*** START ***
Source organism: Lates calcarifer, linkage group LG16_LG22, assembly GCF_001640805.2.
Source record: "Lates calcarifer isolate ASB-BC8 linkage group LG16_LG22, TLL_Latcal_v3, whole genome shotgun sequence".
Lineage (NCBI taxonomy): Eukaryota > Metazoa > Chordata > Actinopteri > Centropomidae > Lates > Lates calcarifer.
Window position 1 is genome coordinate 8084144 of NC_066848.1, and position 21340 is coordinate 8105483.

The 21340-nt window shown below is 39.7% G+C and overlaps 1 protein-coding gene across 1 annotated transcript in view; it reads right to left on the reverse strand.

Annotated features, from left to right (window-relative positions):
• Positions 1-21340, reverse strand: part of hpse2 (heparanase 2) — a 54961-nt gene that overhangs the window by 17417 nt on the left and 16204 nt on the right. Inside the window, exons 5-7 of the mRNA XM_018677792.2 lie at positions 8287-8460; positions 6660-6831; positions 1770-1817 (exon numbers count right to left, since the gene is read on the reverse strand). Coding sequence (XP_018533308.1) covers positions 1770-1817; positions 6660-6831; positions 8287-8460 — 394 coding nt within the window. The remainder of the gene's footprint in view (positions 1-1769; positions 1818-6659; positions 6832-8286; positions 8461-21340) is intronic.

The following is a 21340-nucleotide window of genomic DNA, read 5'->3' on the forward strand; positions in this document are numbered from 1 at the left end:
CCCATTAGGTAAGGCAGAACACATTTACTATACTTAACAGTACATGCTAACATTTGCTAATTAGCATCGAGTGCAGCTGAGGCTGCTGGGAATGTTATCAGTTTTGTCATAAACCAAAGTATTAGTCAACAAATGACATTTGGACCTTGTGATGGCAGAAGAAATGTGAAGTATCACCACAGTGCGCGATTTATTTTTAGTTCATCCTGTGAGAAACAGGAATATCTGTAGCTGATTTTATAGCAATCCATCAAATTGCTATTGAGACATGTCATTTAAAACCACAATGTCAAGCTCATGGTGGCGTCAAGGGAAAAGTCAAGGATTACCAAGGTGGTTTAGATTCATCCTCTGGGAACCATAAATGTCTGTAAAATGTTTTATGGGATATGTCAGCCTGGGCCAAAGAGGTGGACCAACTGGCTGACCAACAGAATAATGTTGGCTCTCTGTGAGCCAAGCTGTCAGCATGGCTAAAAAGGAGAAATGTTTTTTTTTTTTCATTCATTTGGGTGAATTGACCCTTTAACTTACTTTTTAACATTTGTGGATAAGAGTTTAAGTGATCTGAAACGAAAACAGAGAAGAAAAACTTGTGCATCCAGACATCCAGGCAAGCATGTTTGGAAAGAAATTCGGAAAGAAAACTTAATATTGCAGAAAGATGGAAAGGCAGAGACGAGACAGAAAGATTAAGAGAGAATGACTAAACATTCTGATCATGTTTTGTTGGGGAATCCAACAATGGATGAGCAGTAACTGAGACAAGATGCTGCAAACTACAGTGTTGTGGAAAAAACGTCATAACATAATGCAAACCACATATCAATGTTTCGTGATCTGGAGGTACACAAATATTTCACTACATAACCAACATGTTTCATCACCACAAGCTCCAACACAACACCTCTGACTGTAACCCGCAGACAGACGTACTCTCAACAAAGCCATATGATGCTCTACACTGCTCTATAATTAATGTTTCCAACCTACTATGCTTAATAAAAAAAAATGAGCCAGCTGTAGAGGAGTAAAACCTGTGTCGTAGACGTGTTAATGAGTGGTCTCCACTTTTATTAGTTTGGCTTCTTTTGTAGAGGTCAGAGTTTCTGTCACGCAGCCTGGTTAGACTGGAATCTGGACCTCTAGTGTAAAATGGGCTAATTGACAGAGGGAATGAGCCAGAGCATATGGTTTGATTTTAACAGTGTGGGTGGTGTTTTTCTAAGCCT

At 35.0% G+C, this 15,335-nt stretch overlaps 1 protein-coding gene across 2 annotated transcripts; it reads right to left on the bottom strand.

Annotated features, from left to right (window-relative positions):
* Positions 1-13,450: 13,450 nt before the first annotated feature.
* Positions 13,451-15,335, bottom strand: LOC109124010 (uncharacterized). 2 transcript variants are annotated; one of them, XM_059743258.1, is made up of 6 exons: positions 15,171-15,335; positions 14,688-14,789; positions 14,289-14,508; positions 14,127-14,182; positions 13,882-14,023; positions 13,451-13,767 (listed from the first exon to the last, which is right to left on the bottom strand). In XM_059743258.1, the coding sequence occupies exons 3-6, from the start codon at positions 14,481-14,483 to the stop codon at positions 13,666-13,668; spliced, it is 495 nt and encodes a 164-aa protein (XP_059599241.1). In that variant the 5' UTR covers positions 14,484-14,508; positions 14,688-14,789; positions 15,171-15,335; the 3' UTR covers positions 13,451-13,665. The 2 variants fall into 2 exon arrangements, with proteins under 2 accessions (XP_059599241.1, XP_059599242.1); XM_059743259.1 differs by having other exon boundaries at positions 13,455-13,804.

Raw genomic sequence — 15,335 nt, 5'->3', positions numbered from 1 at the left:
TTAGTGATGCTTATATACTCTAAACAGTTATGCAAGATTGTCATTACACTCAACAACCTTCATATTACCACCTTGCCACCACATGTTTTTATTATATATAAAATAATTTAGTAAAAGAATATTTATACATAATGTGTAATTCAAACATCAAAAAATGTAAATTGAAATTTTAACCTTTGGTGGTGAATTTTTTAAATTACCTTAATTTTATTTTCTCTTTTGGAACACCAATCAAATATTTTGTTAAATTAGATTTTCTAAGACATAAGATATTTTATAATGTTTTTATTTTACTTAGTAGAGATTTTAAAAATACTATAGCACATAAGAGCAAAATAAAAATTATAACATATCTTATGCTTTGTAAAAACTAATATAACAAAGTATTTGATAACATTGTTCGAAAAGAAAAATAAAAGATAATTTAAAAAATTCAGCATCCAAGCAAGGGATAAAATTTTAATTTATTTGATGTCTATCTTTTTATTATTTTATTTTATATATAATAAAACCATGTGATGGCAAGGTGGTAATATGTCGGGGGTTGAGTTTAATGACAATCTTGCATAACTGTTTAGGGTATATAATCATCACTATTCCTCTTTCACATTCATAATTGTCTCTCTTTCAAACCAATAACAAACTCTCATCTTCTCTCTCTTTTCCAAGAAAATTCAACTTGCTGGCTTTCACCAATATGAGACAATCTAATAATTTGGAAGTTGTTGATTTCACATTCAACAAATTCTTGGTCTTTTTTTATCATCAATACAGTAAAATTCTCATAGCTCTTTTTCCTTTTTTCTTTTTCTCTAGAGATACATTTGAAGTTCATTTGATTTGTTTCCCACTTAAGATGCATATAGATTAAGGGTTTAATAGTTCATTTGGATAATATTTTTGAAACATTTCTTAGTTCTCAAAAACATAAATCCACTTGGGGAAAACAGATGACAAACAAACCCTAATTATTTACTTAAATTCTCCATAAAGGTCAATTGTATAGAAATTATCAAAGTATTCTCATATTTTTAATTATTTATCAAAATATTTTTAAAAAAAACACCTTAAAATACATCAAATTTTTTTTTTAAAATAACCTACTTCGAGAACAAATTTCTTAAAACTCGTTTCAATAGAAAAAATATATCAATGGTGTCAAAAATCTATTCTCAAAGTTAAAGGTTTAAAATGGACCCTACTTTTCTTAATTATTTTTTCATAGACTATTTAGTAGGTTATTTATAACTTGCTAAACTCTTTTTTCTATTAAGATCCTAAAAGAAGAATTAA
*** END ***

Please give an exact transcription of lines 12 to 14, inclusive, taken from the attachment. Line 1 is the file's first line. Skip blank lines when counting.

* Positions 1-13,450: 13,450 nt before the first annotated feature.
* Positions 13,451-15,335, bottom strand: LOC109124010 (uncharacterized). 2 transcript variants are annotated; one of them, XM_059743258.1, is made up of 6 exons: positions 15,171-15,335; positions 14,688-14,789; positions 14,289-14,508; positions 14,127-14,182; positions 13,882-14,023; positions 13,451-13,767 (listed from the first exon to the last, which is right to left on the bottom strand). In XM_059743258.1, the coding sequence occupies exons 3-6, from the start codon at positions 14,481-14,483 to the stop codon at positions 13,666-13,668; spliced, it is 495 nt and encodes a 164-aa protein (XP_059599241.1). In that variant the 5' UTR covers positions 14,484-14,508; positions 14,688-14,789; positions 15,171-15,335; the 3' UTR covers positions 13,451-13,665. The 2 variants fall into 2 exon arrangements, with proteins under 2 accessions (XP_059599241.1, XP_059599242.1); XM_059743259.1 differs by having other exon boundaries at positions 13,455-13,804.

Raw genomic sequence — 15,335 nt, 5'->3', positions numbered from 1 at the left: